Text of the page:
Take the cabinet owned by subscriber No. 11, paleobotanist Henry Witham—the first Englishman to analyze the internal structure of fossilized plants—and one of Audubon’s friends from England. Witham had each of his volumes of Birds of America gilded and hinged with two locks, according to Sotheby’s, “the whole housed in a Victorian mahogany folio cabinet, second quarter of the nineteenth century, 5 sliding trays, the moroccan tooled leather inset top with cross banding, mounted on a plinth and recessed casters.” In 2010, Witham’s copy of Birds of America—complete with cabinet—sold for $11.54 million, the most paid for a printed book at auction at the time. (It unseated another copy of The Birds of America.)

The most elaborate cabinet used to house The Birds of America resembles an Egyptian temple in miniature, measuring more than 3 feet high, 9 feet wide, and nearly 5.5 feet deep. Originally conceived to hold the multi-volume elephant folio Description de l’Egypte, the massive cabinet—preserved at the Providence Athenæum—was also home to a copy of The Birds of America from around 1840 to 1895. The Athenæum ultimately sold its copy of Birds of America for $5 million in 2005.

At the Cleveland Museum of Natural History, there’s a copy of The Birds of America that once belonged to the Reverend Patrick Brontë—the father of authors Charlotte, Emily, and Anne. When the book was donated in 1947, a cabinet was constructed to showcase the volumes. The pages were turned every two months; it took two people to lift off the glass, and another two to delicately turn the page. (Recently, the books were moved to a glass-and-metal display case.)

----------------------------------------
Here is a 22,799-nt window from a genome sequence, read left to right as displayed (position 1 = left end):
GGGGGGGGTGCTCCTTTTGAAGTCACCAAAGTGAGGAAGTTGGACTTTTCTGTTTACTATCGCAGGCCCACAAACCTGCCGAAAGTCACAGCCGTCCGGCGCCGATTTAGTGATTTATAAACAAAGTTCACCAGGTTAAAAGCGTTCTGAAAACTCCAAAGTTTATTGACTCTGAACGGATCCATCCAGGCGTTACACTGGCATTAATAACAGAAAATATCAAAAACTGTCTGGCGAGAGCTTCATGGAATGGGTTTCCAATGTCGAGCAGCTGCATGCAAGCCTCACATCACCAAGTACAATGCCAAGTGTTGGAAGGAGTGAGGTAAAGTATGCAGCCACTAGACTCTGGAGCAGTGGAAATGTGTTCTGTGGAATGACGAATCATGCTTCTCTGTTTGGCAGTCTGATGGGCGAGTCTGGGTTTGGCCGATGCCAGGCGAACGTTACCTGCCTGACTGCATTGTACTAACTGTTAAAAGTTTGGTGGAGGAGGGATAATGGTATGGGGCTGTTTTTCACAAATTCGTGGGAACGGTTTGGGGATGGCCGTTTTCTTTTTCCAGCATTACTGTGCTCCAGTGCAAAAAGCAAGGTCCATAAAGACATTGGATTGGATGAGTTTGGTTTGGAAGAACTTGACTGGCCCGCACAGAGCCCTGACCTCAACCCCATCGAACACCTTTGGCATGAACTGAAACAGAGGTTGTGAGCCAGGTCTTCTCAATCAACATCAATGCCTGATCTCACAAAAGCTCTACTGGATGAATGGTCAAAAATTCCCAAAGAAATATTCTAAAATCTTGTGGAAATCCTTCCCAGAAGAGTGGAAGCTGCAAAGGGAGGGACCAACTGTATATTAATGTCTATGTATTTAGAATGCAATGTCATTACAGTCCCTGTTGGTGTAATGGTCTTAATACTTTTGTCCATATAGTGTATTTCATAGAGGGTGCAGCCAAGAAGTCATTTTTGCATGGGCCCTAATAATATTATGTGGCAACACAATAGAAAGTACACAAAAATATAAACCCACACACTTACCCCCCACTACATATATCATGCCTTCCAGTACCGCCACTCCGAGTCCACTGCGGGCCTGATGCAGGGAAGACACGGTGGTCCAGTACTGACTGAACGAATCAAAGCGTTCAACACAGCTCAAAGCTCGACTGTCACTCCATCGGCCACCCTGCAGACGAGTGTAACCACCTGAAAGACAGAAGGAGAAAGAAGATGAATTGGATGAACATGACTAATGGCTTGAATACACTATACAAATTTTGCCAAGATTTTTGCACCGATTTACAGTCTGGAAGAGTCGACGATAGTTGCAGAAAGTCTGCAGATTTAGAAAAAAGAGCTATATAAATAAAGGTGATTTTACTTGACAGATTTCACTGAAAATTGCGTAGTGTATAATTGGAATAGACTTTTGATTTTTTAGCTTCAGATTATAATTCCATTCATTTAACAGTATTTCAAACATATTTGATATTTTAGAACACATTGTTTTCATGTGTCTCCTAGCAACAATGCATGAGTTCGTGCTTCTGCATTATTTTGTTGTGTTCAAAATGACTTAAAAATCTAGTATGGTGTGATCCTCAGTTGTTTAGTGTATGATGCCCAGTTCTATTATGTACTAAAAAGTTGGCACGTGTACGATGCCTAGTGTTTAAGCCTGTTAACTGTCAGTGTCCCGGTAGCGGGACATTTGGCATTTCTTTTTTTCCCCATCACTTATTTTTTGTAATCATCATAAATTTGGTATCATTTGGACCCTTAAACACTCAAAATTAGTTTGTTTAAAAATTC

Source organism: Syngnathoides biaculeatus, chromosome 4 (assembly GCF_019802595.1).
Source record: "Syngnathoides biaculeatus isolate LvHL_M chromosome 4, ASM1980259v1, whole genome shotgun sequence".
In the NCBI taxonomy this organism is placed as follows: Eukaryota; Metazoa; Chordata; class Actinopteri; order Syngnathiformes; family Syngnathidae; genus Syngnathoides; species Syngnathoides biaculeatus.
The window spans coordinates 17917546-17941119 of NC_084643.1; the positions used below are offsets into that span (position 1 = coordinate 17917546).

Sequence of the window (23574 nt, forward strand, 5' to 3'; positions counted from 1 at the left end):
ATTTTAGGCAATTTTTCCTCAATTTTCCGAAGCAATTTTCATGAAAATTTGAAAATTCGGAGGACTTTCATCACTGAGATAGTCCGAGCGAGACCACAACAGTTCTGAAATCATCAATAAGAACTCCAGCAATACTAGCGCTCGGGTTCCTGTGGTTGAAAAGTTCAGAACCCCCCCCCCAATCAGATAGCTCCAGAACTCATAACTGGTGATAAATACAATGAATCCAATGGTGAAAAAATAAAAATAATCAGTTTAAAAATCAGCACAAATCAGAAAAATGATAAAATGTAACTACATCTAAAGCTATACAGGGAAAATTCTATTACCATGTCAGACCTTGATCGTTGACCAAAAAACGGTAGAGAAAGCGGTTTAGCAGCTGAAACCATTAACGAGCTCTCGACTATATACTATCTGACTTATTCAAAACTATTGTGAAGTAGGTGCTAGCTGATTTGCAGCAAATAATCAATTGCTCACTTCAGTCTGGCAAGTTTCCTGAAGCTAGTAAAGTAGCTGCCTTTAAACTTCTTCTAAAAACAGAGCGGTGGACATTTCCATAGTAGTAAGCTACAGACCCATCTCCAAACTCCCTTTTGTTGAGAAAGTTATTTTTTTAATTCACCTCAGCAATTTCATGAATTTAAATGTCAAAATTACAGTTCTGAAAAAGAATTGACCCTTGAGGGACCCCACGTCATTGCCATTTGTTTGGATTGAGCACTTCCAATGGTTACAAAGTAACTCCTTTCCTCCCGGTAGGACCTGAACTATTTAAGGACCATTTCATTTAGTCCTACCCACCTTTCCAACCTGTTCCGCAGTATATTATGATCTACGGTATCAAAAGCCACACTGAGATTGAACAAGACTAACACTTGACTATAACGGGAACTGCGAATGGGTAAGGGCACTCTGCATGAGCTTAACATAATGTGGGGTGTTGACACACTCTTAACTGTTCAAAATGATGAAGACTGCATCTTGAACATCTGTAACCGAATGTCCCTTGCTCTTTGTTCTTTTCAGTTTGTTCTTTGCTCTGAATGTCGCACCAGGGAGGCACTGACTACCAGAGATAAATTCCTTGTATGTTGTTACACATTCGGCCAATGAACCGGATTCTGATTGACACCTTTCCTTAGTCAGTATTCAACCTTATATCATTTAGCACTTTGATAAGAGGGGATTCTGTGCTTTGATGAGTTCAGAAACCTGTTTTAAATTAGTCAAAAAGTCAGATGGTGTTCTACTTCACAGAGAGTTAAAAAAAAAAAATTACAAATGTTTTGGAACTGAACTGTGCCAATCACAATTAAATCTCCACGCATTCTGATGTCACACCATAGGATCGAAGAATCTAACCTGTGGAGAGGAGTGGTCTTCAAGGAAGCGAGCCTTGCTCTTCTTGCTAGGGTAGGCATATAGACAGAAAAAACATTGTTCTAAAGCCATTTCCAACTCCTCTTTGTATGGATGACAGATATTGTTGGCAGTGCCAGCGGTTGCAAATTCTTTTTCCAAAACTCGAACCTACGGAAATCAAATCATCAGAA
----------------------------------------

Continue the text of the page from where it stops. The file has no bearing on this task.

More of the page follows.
The New-York Historical Society Regency-style cabinet that holds its copy of Audubon's Birds of America.
The provenance of the New-York Historical Society's cabinet only goes back to 1937. "The question is, was it built after something else?" Olson says. "It’s very tantalizing. We don’t know. We don’t know whether it was English, or whether [the dealer] had it made for his client in 1937. To me, it looks older, and it certainly was custom made for a copy of The Birds of America."
Gift of Mrs. [Patricia] Harvey Breit and Mrs. Gratia R. Laiser in memory of their mother, Gratia Houghton Rinehart, 1954. Courtesy of the New-York Historical Society.

Another copy of Birds of America, this one leather-bound and from the library of the Duke of Newcastle, was donated to the New-York Historical Society in 1954. It came with a custom-built Regency-style cabinet—the provenance for which only goes back to 1937—that flaunted a most appropriate design: When the four drawers open and convert into tables, with one table open on each side, the furniture resembles a bird with its wings extended. “It’s beautiful, and I think it captures the ceremony [of showing Birds of America],” Olsen says.

 
 

The big book trend, which began in England and Continental Europe in the 18th century, was mostly about showing off. “It was essentially conspicuous consumption,” says Rebecca Romney, a rare book dealer at Honey and Wax Booksellers (and writer for Mental Floss). “Paper was very expensive, and [the attitude] was, ‘Look how much paper we can waste and look at these amazing works of art that we can print.’”

Making big books was risky business: The creators bore the entire expense of creating the book, from having the copper plates engraved to coloration to shipment. Along the way, subscribers might die, or the author might go bankrupt trying to get the book made. Though Audubon had a practical reason for wanting to make a huge book, the others, Romney says, “are usually a case of ego in some way.”